I knew it was her from half a block away. When my old friend moved through the crowd, I saw that she had her phone pressed to her ear, and I felt a familiar tug of loss. She and I used to talk to each other all the time — from our apartments and our tiny desks at our starter jobs, on noisy streets at moments just like this. More than a decade had passed since those days, and I had no idea who’d taken my place on the other end of the telephone line. “Hello!” we cried out, and exchanged big-hearted waves. Neither of us stopped walking.
We had met in high school and remained close during college, sending letters to each other’s dorms and, over breaks, reuniting over dim sum. When we returned home after graduation, we made a two-headed unit, speaking in a language of arcane in-jokes and serving as each other’s de facto plus-ones. We went on vacation together.
It was on one of our phone calls that our friendship came to its end — though it took me a few weeks to understand that she was gone. We were chatting on our way to work when she told me she had to take another call and she’d ring me right back. And then she vanished. I left voicemail messages and texts. I lamented to our mutual friends. I felt bewildered.
Perhaps she offered no explanation because she had none. That she was no longer in the mood should have been reason enough.
Out of respect for friendship’s sanctity, when the magic dims, the best thing to do is let go.
Friendships are fragile, and most aren’t built to last forever. Circumstances change, bonds diminish. That she and I made it through the better part of a decade was a feat. In 1999 and 2000, the Dutch sociologist Gerald Mollenhorst and his colleagues interviewed 1,007 people between the ages of 18 and 65 about the people they regularly talked to and spent time with. When they followed up seven years later with many of the participants, only about half of the friendships were still going.
The rules governing romantic love are clearer. Except for the adventurous few, we carry out relationships in distinct succession, like beads on a string. We find a new partner and get closer until one or both parties terminate the relationship to get on with finding “the one.”
The 16th-century French philosopher Michel de Montaigne believed friendship should operate similarly, one companion at a time. For the “perfect friendship,” he wrote, “each one gives himself so wholly to his friend that he has nothing left to distribute elsewhere.”
Friendship these days is complex. We start aligning with people in early childhood, and our collections only grow. As we move through life we make friends for every occasion — college friends, work friends, mom friends, climbing-gym friends, divorce friends. We are told to nurture old relationships even — maybe especially — when new ones are formed, to “be there,” no matter how busy, or uninterested, we find ourselves.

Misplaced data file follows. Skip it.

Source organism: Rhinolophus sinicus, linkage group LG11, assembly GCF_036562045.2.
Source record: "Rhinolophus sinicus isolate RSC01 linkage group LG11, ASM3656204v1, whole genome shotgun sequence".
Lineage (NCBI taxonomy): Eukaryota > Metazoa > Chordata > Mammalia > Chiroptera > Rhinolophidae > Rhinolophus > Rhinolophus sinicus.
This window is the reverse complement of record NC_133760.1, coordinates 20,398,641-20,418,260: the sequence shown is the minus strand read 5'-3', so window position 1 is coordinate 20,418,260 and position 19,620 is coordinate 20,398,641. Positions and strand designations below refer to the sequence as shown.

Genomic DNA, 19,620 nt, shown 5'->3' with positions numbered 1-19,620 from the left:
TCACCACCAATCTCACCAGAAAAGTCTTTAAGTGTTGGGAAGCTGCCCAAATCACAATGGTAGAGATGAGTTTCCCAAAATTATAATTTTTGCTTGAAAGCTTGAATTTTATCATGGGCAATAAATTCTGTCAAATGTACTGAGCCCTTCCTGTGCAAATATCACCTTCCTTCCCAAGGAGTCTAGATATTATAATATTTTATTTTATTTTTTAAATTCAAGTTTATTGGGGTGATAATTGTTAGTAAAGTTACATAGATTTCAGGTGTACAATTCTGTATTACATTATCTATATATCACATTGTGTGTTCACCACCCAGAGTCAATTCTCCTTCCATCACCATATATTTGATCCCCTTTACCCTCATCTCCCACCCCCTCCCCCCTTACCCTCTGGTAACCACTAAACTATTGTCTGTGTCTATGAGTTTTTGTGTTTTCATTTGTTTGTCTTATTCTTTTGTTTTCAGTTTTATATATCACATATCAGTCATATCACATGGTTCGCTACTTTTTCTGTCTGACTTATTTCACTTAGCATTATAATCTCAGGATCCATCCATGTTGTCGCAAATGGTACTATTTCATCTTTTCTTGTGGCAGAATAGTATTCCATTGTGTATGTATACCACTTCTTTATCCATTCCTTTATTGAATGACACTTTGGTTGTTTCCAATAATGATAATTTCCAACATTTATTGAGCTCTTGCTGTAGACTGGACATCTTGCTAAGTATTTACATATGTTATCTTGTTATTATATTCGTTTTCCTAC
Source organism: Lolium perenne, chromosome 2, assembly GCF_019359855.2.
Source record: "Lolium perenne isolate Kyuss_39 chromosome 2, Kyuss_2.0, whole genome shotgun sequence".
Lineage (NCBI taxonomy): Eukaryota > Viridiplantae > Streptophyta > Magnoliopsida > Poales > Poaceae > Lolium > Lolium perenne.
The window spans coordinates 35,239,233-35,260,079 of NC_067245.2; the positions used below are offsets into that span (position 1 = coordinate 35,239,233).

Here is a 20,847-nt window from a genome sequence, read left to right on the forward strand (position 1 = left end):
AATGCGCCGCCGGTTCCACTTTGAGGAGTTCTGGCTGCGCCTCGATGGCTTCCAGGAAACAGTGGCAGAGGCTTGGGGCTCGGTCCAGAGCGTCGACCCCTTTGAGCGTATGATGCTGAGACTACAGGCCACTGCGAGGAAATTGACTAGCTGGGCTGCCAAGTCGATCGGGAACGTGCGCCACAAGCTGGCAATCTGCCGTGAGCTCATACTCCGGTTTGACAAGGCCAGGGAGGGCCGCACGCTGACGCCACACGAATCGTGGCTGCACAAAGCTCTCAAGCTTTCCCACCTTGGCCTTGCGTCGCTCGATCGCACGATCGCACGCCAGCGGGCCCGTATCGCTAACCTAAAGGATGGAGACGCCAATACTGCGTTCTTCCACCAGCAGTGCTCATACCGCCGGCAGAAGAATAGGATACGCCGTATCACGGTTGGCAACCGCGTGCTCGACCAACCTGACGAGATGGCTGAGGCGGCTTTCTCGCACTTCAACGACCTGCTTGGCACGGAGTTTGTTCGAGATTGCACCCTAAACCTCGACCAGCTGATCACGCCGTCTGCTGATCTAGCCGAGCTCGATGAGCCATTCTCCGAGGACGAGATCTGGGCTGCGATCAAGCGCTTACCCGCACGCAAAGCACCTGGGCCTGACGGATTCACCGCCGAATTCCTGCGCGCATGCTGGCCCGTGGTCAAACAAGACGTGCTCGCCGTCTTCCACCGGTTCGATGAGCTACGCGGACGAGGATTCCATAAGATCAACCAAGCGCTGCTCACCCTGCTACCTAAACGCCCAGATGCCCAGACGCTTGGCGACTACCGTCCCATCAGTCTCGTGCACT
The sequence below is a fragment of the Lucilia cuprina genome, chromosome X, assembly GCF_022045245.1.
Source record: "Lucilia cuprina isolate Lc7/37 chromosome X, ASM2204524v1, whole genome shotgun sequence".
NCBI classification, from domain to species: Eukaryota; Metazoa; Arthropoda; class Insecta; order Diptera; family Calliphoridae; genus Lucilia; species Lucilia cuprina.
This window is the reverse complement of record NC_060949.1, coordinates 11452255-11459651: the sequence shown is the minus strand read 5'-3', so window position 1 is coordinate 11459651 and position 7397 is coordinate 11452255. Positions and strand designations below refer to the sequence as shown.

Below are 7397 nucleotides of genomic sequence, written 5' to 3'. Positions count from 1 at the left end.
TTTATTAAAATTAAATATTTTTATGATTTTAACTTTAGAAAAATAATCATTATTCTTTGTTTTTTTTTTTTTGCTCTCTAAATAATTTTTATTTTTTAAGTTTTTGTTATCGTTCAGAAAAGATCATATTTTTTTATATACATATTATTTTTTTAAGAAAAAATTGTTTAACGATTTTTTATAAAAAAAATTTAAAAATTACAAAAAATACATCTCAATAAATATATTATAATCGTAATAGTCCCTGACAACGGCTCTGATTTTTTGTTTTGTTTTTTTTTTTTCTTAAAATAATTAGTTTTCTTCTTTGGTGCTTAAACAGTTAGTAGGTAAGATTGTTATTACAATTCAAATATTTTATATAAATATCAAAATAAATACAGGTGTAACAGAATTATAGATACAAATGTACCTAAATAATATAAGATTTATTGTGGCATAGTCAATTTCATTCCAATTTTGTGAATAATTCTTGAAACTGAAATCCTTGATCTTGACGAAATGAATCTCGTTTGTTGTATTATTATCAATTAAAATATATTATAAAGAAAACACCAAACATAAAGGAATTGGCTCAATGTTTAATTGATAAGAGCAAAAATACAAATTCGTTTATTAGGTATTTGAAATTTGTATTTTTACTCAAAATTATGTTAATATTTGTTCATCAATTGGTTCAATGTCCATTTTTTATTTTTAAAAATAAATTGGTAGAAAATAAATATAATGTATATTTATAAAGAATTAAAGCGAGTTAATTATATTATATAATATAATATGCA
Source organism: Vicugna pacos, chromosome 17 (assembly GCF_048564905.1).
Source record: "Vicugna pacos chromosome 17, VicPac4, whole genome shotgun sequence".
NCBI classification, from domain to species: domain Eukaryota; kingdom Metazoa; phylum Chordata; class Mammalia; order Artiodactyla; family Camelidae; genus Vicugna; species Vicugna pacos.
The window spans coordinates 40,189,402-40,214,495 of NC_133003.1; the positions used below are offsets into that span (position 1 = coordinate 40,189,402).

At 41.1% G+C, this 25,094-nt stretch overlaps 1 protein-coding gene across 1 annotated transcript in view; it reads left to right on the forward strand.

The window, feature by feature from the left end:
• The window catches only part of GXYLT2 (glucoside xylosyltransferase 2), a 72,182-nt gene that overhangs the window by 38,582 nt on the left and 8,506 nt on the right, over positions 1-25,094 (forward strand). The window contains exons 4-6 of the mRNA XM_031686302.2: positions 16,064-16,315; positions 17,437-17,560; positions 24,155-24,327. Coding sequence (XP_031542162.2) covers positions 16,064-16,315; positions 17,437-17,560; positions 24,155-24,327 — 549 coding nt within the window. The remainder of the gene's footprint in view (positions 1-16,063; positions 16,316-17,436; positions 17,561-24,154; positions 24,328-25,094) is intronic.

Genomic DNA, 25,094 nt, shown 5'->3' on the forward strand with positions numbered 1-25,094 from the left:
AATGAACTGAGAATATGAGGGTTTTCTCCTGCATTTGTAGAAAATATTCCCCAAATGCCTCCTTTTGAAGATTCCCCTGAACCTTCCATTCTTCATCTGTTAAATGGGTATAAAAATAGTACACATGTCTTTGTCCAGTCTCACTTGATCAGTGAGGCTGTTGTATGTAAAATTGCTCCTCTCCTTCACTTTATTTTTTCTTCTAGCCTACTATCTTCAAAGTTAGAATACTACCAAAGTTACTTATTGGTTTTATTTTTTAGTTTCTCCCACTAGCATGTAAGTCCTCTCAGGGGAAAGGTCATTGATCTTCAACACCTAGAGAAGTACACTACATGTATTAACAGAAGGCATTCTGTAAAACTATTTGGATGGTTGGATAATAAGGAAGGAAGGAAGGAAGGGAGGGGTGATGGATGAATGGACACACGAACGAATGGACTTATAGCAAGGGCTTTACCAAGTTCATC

But our social lives are never stagnant, and even bonds founded on that rare, deeply felt psychic connection between two people, such as the one that sustained me in early adulthood, are bound to fray. New romantic partners enter the picture, as do children, geographic relocations, unforeseeable victories and catastrophes. Priorities tilt in new directions.
And new friends come along. We are wired to pursue friendship: In the company of our favourite companions, studies have found, our brains release dopamine and oxytocin. The early stages of friendship are their own romance; when my husband finds me bent over my phone, absorbed in a finger-flurrying text exchange, the person on the other end is invariably a fascinating woman I’m still getting to know.
There are betrayals that can kill a friendship. But more often, there’s no accounting for a friendship’s demise. The atmosphere changes; a sense of duty creeps in. Conversations that were once freewheeling shift into that less than enjoyable territory of “catching up.” Soon you realise social media is the only thing keeping a no-longer-friendship on life support.
Thanks to the miracle of Instagram, I am aware that my old friend has a gorgeous family and remains a passionate cook and taker of selfies. What doesn’t come through on my feed is the vulnerable look that would spring to her eyes when we would link arms and walk through the city late at night, or the sound of her laughter when we spent Sunday afternoons eating malodorous cheeses and watching “Seinfeld” reruns. Those are things I’ll never get back.
My old friend eventually reached out to me, several months after she’d disappeared. She said she didn’t know why she needed space, but she did, and she was sorry. I told her that it had been painful but I understood. We saw each other a few times after that, but it was different; we’d come apart.
Out of respect for friendship’s sanctity, when the magic dims, the best thing to do is let go. When I last saw my old friend, on that crowded street, I did not want a two-minute update or exchange of empty promises about “getting together soon.” Our glorious history, and the young people we used to be, deserved more than that. Breezing past each other had been more of an instinct than a decision, but it was the only way to honour our friendship, may it rest in peace.
Lauren Mechling is a journalist and a columnist.